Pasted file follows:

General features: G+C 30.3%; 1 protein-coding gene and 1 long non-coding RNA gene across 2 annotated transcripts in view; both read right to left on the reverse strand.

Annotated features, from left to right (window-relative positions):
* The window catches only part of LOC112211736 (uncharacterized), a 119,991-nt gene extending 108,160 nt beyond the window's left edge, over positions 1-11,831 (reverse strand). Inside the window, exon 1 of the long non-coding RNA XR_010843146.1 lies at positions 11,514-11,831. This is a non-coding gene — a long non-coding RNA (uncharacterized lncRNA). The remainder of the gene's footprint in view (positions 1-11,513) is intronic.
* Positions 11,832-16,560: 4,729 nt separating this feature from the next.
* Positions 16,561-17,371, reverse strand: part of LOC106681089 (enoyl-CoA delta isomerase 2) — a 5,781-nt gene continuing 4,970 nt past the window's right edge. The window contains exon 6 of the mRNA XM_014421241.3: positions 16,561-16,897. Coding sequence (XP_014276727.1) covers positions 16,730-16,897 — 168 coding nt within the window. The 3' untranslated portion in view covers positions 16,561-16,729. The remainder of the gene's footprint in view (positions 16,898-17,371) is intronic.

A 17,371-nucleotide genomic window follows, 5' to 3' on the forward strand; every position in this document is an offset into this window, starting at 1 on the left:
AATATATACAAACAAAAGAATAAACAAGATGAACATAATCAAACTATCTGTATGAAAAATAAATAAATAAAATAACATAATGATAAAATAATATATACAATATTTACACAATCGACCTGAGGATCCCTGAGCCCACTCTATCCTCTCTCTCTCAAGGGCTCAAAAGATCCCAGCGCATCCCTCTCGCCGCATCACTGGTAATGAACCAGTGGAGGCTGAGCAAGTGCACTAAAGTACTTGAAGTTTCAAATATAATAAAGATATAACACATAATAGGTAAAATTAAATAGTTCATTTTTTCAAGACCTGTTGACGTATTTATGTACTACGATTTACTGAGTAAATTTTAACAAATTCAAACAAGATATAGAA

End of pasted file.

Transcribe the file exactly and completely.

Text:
General features: G+C 30.3%; 1 protein-coding gene and 1 long non-coding RNA gene across 2 annotated transcripts in view; both read right to left on the reverse strand.

Annotated features, from left to right (window-relative positions):
* The window catches only part of LOC112211736 (uncharacterized), a 119,991-nt gene extending 108,160 nt beyond the window's left edge, over positions 1-11,831 (reverse strand). Inside the window, exon 1 of the long non-coding RNA XR_010843146.1 lies at positions 11,514-11,831. This is a non-coding gene — a long non-coding RNA (uncharacterized lncRNA). The remainder of the gene's footprint in view (positions 1-11,513) is intronic.
* Positions 11,832-16,560: 4,729 nt separating this feature from the next.
* Positions 16,561-17,371, reverse strand: part of LOC106681089 (enoyl-CoA delta isomerase 2) — a 5,781-nt gene continuing 4,970 nt past the window's right edge. The window contains exon 6 of the mRNA XM_014421241.3: positions 16,561-16,897. Coding sequence (XP_014276727.1) covers positions 16,730-16,897 — 168 coding nt within the window. The 3' untranslated portion in view covers positions 16,561-16,729. The remainder of the gene's footprint in view (positions 16,898-17,371) is intronic.

A 17,371-nucleotide genomic window follows, 5' to 3' on the forward strand; every position in this document is an offset into this window, starting at 1 on the left:
AATATATACAAACAAAAGAATAAACAAGATGAACATAATCAAACTATCTGTATGAAAAATAAATAAATAAAATAACATAATGATAAAATAATATATACAATATTTACACAATCGACCTGAGGATCCCTGAGCCCACTCTATCCTCTCTCTCTCAAGGGCTCAAAAGATCCCAGCGCATCCCTCTCGCCGCATCACTGGTAATGAACCAGTGGAGGCTGAGCAAGTGCACTAAAGTACTTGAAGTTTCAAATATAATAAAGATATAACACATAATAGGTAAAATTAAATAGTTCATTTTTTCAAGACCTGTTGACGTATTTATGTACTACGATTTACTGAGTAAATTTTAACAAATTCAAACAAGATATAGAA